Sabzeh - The early sprouting of greens. A setting of newly sprouted wheat grass or lentils typically. The Sabzeh represents Re-birth and life
Senjed- Wild Olive Fruit or Oleaster Fruit. I haven't really figured this one out so typically use date fruit or the meanest looking olives I can find. Senjed is to represent love, which is apropos to not being able to figure it out.
Seeb- The Apple, representing beauty.
Samanoo: Sweet Wheat Pudding: Samanoo represents affluence and wealth, power and bravery. It should also represent patience and killer biceps after three days of sprouting and five hours of constant stirring.
Sumac: Ground Sumac Berries. It is a rich, tart, blood orange to aubergine colored seasoning used on rice, kabobs, or salads in Persian cooking. It is also the base ingredient in my Persian Rub. Sumac symbolizes Patience and Tolerance along with symbolizing the sunrise
Serkeh: Vinegar. A jar, glass, or vial of vinegar on your Haft-Seen table represents Age and Wisdom.
Seer: Garlic. Bulbs of papery white garlic honors Health and Medicine on the Haft Seen table.
On your “Sofreh” or the decorative table top, lay out these items decoratively . My sofreh was given to me by my aunt Mahjabin (Ameh Mahjabin ) and cousin Mina, and is very special to me.
Along with the Seven-S’s there are other items you can lay out as well:
A mirror to reflect the new light of the season and for truth. There’s nothing like a mirror to reflect “truth” (especially at the gym), so I used a mirrored cake stand for my “reflection”.
Candle sticks for “light” and flowers of spring or Sonbol (Hyacinth). Because I am in Oklahoma and our state tree, the Oklahoma Redbud, is flowering now I chose to snip a few branches from a tree in my yard.. or my neighbor’s yard…the judge hasn't ruled who's Redbud that is exactley.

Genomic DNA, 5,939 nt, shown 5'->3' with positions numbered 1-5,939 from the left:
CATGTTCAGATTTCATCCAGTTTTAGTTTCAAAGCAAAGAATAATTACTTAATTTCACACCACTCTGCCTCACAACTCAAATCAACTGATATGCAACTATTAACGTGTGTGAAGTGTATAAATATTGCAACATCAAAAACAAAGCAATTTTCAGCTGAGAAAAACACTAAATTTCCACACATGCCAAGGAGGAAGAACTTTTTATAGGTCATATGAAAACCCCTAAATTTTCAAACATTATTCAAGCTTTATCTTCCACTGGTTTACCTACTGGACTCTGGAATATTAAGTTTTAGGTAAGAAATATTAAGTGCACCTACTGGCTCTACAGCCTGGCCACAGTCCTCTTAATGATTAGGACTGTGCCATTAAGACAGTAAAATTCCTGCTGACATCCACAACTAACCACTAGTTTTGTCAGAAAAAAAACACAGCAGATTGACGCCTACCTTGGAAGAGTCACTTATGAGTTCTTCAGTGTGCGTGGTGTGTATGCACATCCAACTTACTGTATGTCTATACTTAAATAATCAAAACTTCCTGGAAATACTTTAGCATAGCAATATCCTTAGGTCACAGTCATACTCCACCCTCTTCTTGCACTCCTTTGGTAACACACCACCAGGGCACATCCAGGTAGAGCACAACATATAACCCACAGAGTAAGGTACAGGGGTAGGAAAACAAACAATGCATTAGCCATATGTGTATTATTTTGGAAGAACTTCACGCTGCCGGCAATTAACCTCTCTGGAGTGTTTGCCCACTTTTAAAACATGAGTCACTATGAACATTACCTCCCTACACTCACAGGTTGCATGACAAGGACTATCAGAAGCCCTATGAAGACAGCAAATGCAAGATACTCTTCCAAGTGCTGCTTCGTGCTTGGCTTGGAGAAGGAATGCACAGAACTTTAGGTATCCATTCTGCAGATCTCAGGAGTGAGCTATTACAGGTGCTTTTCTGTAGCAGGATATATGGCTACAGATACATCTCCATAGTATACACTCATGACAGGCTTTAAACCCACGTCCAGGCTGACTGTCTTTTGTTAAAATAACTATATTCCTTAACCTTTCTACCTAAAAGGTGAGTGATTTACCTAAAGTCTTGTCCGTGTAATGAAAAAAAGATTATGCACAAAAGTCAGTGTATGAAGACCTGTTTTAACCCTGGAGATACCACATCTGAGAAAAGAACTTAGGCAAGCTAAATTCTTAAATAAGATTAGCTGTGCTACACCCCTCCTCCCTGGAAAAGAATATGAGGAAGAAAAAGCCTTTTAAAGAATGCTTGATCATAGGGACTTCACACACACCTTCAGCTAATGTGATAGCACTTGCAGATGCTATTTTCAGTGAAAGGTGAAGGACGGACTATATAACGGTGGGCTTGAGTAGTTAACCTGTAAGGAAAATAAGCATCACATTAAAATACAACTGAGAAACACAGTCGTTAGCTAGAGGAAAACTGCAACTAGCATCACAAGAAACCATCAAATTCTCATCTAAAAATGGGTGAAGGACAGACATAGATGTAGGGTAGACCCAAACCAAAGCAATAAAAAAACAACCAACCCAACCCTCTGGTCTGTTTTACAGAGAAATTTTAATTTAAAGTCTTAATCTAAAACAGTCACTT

Sekkeh or coins represents money and wealth, decorated eggs (think of Easter) for fertility, and and an orange floating in a bowl of water to represent the earth floating in space.
Traditionally, there may also be a holy book or book or poems from Rumi or Omar Khayyam representing heritage, and my favorite live gold fish swimming around representing “Pisces” or the first month beginning the new year. I always donate the goldfish and their food to a local elementary school, for anyone wondering.
The Haft Seen can be as big and bougie as you want or small and space fitting appropriate to your home. It can be completely traditional or “deconstructed”, minimal , and sleek. I have seen parts of haft-seen broken up into different rooms. The sabzeh and eggs on a dining room table, Apples, garlic and sumac in another room. Your haft-seen is you and can be whatever you want it to be.
Whatever time the vernal equinox happens, no matter the time, family and/or friends are to gather around the table and do a countdown… you know like New Year’s Eve… and also symbolizing that the family will be together for the coming year. This Nowruz, the vernal equinox is March 20that 5:28:40 am CST.
As with any culture and their cultural beliefs, symbols are the key to a holiday. These symbols represent centuries of people studying the seasons and the stars, grasping understanding of world-order, learned experiences, gains and loses, and most importantly… traditions. Those holiday traditions tell a story of how others live, love, and believe. They are what makes us human... the light and love that has sustained people for centuries. Happy Spring, Happy Nowruz! Eide shoma mobarak!